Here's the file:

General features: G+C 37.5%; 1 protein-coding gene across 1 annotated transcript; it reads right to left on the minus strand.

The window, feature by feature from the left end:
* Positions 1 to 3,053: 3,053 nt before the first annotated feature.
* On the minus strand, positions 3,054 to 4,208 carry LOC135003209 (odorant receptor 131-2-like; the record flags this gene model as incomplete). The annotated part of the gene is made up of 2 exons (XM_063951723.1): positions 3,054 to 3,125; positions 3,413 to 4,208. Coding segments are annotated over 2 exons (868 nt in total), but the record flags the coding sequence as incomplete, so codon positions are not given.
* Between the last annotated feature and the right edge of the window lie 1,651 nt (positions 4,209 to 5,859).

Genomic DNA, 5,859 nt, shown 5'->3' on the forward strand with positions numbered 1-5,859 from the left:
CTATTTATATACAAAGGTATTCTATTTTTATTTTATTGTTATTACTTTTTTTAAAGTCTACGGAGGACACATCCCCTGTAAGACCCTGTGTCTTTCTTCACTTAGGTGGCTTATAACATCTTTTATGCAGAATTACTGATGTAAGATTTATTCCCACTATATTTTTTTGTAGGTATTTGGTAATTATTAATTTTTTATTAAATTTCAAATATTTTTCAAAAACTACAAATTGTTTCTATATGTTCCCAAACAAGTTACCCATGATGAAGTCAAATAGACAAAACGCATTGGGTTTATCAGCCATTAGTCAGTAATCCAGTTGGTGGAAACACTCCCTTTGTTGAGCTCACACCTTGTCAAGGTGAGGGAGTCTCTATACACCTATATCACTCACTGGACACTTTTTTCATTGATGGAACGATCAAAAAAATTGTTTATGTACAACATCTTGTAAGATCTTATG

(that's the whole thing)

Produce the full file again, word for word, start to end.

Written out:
General features: G+C 37.5%; 1 protein-coding gene across 1 annotated transcript; it reads right to left on the minus strand.

The window, feature by feature from the left end:
* Positions 1 to 3,053: 3,053 nt before the first annotated feature.
* On the minus strand, positions 3,054 to 4,208 carry LOC135003209 (odorant receptor 131-2-like; the record flags this gene model as incomplete). The annotated part of the gene is made up of 2 exons (XM_063951723.1): positions 3,054 to 3,125; positions 3,413 to 4,208. Coding segments are annotated over 2 exons (868 nt in total), but the record flags the coding sequence as incomplete, so codon positions are not given.
* Between the last annotated feature and the right edge of the window lie 1,651 nt (positions 4,209 to 5,859).

Genomic DNA, 5,859 nt, shown 5'->3' on the forward strand with positions numbered 1-5,859 from the left:
CTATTTATATACAAAGGTATTCTATTTTTATTTTATTGTTATTACTTTTTTTAAAGTCTACGGAGGACACATCCCCTGTAAGACCCTGTGTCTTTCTTCACTTAGGTGGCTTATAACATCTTTTATGCAGAATTACTGATGTAAGATTTATTCCCACTATATTTTTTTGTAGGTATTTGGTAATTATTAATTTTTTATTAAATTTCAAATATTTTTCAAAAACTACAAATTGTTTCTATATGTTCCCAAACAAGTTACCCATGATGAAGTCAAATAGACAAAACGCATTGGGTTTATCAGCCATTAGTCAGTAATCCAGTTGGTGGAAACACTCCCTTTGTTGAGCTCACACCTTGTCAAGGTGAGGGAGTCTCTATACACCTATATCACTCACTGGACACTTTTTTCATTGATGGAACGATCAAAAAAATTGTTTATGTACAACATCTTGTAAGATCTTATG